US v. Bolden, 040203 FED4, 994814

Docket Nº:994814
Party Name:US v. Bolden
Case Date:April 02, 2003
Court:United States Courts of Appeals, Court of Appeals for the Fourth Circuit

US v. Bolden









v. No. 99-4814






v. No. 99-4873




Appeals from the United States District Court for the Western District of North Carolina, at Asheville. Lacy H. Thornburg, District Judge.


Argued: October 31, 2002

Decided: April 3, 2003

Before TRAXLER, KING, and GREGORY, Circuit Judges.

Affirmed in part, reversed in part, vacated in part, and remanded by published opinion. Judge King wrote the opinion, in which Judge Traxler and Judge Gregory joined.



ARGUED: Jefferson McClure Gray, ARENT, FOX, KINTNER, PLOTKIN & KAHN, P.L.L.C., Washington, D.C., for Appellants. David Alan Brown, OFFICE OF THE UNITED STATES ATTOR- NEY, Charlotte, North Carolina, for Appellee.

ON BRIEF: A. James Siemens, SIEMENS LAW OFFICE, P.A., Asheville, North Carolina, for Appellant Clifford Bolden. Robert J. Conrad, Jr., United States Attorney, Brian Lee Whisler, Assistant United States Attorney, Karen Elise Eady, Assistant United States Attorney, Charlotte, North Caro- lina, for Appellee.


KING, Circuit Judge:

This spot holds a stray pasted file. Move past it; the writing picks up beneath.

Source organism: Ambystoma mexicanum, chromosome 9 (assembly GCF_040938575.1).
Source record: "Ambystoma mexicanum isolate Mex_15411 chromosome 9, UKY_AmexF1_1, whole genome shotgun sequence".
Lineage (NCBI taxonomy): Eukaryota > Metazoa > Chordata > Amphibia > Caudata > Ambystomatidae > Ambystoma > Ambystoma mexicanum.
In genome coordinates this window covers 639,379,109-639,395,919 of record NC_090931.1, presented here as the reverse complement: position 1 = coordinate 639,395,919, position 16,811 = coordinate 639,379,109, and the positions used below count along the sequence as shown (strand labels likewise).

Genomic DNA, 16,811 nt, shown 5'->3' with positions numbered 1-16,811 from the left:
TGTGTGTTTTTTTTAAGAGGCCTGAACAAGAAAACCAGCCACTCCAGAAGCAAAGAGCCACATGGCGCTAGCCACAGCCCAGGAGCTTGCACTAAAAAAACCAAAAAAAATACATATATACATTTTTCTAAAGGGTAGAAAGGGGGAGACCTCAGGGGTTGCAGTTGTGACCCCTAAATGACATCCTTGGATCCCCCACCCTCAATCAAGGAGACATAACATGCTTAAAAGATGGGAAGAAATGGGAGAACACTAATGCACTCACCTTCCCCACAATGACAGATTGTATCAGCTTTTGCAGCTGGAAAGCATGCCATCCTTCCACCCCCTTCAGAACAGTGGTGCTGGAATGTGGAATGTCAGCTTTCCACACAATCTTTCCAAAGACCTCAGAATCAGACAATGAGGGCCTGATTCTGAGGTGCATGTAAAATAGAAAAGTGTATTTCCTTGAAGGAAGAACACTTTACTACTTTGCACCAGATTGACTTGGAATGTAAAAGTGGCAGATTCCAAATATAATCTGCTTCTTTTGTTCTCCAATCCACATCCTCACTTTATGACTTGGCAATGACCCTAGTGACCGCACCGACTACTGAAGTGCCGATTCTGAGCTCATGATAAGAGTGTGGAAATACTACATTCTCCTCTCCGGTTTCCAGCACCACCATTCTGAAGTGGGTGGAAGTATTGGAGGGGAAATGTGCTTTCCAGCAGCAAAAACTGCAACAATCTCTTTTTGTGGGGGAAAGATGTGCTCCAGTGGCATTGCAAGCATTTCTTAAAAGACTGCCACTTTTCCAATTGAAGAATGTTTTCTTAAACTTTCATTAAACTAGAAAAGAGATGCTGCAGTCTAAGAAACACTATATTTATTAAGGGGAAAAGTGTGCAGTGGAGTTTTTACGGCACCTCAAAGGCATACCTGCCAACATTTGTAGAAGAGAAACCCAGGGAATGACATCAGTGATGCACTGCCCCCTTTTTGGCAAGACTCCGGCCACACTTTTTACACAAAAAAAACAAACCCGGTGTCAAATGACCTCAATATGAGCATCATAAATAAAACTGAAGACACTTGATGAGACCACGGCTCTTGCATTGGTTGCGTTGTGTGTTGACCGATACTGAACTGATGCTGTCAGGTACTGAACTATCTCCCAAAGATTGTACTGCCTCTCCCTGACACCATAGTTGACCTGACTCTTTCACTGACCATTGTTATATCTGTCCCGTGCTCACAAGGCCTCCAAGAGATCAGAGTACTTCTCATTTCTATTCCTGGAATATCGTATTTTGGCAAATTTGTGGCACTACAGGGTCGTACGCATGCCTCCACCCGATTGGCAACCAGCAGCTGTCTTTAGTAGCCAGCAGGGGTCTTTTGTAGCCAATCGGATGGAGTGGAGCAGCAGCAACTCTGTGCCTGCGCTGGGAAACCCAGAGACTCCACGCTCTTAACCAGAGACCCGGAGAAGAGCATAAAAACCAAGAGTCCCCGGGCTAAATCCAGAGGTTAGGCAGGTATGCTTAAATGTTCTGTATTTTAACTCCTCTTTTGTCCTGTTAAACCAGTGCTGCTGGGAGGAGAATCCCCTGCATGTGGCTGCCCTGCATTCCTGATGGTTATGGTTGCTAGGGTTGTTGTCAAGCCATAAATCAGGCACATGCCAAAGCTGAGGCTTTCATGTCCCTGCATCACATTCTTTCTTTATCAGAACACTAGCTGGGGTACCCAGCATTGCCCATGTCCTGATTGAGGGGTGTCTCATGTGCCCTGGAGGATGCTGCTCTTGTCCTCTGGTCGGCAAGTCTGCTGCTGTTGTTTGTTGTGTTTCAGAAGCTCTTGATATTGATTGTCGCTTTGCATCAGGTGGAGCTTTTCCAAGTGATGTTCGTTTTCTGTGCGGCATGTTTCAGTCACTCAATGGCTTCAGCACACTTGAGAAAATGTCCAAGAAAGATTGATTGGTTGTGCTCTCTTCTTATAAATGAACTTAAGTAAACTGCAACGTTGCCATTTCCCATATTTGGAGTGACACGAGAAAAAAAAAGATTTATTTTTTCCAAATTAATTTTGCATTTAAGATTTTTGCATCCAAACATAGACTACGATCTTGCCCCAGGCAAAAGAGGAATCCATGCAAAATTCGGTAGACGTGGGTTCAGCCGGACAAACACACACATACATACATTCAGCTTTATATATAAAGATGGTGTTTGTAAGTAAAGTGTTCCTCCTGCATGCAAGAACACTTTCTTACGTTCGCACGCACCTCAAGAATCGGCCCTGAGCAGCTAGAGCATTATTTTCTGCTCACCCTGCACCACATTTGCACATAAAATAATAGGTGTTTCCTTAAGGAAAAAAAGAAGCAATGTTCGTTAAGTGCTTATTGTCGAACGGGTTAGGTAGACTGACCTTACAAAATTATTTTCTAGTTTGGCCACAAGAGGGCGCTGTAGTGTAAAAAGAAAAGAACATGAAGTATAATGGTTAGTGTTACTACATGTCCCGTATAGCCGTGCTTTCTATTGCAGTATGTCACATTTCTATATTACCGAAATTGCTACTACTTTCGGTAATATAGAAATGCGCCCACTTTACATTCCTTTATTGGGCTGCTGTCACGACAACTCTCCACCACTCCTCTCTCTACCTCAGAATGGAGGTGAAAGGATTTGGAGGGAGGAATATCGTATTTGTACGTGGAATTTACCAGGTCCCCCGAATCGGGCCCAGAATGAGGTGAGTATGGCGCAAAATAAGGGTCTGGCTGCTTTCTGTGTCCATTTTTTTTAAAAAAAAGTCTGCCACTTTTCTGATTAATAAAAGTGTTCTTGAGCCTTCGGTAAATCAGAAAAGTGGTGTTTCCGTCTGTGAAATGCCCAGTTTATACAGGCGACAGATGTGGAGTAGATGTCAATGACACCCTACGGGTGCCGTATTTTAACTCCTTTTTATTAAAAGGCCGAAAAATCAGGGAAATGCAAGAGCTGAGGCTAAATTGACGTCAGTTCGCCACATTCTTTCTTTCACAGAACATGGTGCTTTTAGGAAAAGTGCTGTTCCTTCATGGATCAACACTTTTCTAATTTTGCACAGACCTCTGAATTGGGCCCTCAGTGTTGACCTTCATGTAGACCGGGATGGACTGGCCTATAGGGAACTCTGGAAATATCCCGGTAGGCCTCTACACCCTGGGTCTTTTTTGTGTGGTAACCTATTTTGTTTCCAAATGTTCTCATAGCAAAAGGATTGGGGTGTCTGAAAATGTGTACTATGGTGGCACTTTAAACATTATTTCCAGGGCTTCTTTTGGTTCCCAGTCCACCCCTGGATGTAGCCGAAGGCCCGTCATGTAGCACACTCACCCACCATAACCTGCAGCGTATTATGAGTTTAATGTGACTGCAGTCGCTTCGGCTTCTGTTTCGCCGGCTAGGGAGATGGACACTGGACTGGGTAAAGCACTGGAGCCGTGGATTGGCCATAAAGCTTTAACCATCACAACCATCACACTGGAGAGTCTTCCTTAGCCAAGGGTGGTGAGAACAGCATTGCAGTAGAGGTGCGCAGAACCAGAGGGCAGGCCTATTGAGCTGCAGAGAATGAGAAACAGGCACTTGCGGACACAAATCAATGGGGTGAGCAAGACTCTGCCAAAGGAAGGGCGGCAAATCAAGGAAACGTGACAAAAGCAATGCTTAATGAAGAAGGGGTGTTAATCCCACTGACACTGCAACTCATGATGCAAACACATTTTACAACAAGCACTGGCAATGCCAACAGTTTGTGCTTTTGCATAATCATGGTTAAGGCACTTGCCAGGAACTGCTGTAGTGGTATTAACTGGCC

Glennis and Clifford Bolden appeal their multiple convictions and separate sentences in the Western District of North Carolina, resulting from charges arising out of a complex Medicaid fraud scheme. In their appeals, the Boldens challenge their 1998 convictions for money laundering and a related money laundering conspiracy, and Ms. Bol- den challenges several of her convictions for the submission of false claims to the Government. They also challenge their sentences in sev- eral respects. As explained below, we affirm their convictions, but we reverse in part and vacate and remand their sentences in part.



The Boldens were indicted in December of 1997 by a grand jury in Asheville, North Carolina, and a superseding indictment was returned in October of 1998.1 The indictment alleged that, from 1989 until 1995, the Boldens planned and perpetrated an elaborate fraud scheme, improperly obtaining tens of thousands of dollars from North

1In referring to the "indictment," we mean the 43-count superseding indictment, on which the Boldens were tried, convicted, and sentenced.